1. Kahl B.S. & Kimby E. Session 8 – Follicular Lymphoma. 14th International Conference on Malignant Lymphoma; 2017 June 14–17; Lugano, Switzerland.
  2. Huet S. et al. Gene-expression profiling predicts disease progression in Follicular Lymphoma. Hematological Oncology. 2017 June 07;35(suppl S2):113–5. DOI: 10.1002/hon.2437_103.
  3. Federico M. et al. The risk of transformation of Follicular Lymphoma “transformed” by rituximab: the ARISTOTLE study promoted by the European Lymphoma Institute. Hematological Oncology. 2017 June 07;35(suppl S2):115–6. DOI: 10.1002/hon.2437_104.
  4. Cottereau A.S. et al. Prognostic model for high tumor burden Follicular Lymphoma including baseline total metabolic tumor volume and end of induction PET: a pooled analysis from LYSA and FIL trials. Hematological Oncology. 2017 June 07;35(suppl S2):116–7. DOI: 10.1002/hon.2437_105.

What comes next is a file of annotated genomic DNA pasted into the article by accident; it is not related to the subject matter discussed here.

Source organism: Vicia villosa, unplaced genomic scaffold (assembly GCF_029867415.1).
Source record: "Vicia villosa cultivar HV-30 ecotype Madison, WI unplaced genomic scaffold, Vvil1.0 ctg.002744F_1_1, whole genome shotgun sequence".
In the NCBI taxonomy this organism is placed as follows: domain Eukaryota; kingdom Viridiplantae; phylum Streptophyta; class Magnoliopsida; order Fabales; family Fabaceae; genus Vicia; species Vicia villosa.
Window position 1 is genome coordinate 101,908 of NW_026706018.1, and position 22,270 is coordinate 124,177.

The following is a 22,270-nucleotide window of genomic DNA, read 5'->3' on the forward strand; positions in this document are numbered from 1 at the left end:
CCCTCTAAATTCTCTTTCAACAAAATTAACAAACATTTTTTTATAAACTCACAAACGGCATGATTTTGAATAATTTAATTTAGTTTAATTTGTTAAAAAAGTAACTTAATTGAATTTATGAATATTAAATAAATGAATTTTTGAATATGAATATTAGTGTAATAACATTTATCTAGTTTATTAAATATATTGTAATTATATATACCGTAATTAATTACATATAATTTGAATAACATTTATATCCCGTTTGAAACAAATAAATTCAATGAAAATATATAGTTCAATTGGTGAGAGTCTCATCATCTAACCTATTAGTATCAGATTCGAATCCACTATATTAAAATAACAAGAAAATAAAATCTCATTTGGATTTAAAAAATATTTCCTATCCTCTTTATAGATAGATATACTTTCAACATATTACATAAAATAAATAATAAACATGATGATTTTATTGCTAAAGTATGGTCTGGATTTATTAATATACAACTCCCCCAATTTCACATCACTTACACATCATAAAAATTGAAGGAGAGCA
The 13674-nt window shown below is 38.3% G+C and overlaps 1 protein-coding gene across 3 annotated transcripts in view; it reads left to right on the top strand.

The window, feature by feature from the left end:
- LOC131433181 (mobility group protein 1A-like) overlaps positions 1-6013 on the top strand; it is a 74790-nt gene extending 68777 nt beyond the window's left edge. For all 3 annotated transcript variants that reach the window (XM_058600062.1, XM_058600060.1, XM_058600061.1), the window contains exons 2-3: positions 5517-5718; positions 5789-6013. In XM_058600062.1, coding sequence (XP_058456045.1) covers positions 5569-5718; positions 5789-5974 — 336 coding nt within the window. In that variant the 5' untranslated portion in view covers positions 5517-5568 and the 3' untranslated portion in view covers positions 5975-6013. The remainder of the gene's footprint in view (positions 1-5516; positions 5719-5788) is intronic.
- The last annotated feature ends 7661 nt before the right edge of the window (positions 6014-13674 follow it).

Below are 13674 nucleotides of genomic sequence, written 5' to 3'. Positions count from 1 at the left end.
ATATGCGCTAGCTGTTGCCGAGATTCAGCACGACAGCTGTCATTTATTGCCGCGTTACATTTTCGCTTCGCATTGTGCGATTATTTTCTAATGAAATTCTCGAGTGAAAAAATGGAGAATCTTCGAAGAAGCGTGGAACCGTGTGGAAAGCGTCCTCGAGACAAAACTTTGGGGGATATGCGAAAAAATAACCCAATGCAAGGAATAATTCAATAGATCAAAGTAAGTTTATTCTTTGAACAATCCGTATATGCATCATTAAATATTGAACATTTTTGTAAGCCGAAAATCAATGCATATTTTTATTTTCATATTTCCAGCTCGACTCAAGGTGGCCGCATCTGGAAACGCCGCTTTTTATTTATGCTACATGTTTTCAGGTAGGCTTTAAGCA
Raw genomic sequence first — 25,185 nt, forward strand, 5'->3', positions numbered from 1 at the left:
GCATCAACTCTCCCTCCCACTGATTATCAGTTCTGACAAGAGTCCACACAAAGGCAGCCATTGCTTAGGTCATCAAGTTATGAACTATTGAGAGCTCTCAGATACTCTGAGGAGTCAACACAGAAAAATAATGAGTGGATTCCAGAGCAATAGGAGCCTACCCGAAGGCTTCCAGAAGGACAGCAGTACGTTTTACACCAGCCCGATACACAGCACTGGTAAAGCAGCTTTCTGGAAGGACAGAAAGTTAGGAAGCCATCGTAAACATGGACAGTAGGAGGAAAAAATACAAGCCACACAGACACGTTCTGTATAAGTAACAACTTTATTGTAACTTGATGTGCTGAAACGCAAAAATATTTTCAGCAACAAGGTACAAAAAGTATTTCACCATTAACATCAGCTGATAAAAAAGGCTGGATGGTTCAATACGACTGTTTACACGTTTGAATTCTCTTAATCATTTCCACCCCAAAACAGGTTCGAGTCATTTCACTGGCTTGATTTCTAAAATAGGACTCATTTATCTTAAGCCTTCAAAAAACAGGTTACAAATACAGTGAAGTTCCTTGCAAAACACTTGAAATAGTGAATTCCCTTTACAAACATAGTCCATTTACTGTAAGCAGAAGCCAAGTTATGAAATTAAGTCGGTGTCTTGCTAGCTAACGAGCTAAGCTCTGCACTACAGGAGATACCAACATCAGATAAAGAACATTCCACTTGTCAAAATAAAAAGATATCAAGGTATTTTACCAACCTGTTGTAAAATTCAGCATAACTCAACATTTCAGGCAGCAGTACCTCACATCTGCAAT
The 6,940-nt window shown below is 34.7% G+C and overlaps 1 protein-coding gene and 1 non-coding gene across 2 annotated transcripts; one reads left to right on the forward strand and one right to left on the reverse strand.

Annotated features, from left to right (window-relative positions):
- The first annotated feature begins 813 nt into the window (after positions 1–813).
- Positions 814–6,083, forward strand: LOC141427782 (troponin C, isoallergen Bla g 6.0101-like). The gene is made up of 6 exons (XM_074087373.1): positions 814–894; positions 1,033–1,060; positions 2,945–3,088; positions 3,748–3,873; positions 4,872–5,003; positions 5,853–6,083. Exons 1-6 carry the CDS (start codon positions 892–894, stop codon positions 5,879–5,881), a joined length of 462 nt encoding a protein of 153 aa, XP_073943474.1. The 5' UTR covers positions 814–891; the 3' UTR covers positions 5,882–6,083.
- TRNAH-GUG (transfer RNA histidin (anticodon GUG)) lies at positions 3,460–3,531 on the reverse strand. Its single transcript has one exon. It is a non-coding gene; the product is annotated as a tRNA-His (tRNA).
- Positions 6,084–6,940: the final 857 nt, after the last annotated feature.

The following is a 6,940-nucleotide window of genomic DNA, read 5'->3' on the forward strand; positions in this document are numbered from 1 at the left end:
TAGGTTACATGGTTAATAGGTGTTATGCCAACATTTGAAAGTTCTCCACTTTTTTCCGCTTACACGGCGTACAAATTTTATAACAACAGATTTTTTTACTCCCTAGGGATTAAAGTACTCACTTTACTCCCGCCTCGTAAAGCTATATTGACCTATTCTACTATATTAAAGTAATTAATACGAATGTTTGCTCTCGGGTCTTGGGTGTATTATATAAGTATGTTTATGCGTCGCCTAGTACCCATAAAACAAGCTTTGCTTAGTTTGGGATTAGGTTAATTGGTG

5. Hiddemann W. et al. Immunochemotherapy with obinutuzumab or rituximab in previously untreated Follicular Lymphoma in the randomized phase III GALLIUM study: analysis by chemotherapy regimen. Hematological Oncology. 2017 June 07;35(suppl S2):117–9. DOI: 10.1002/hon.2437_106.
  6. Dreyling M. et al. Copanlisib in patients with relapsed/refractory indolent B-cell Lymphoma (CHRONOS-1). Hematological Oncology. 2017 June 07;35(suppl S2):119–20. DOI: 10.1002/hon.2437_107.
  7. Nastoupil L.J. et al. High response rates with pembrolizumab in combination with rituximab in patients with relapsed Follicular Lymphoma: interim results of an open-label, phase II study. Hematological Oncology. 2017 June 07;35(suppl S2):120–1. DOI: 10.1002/hon.2437_108.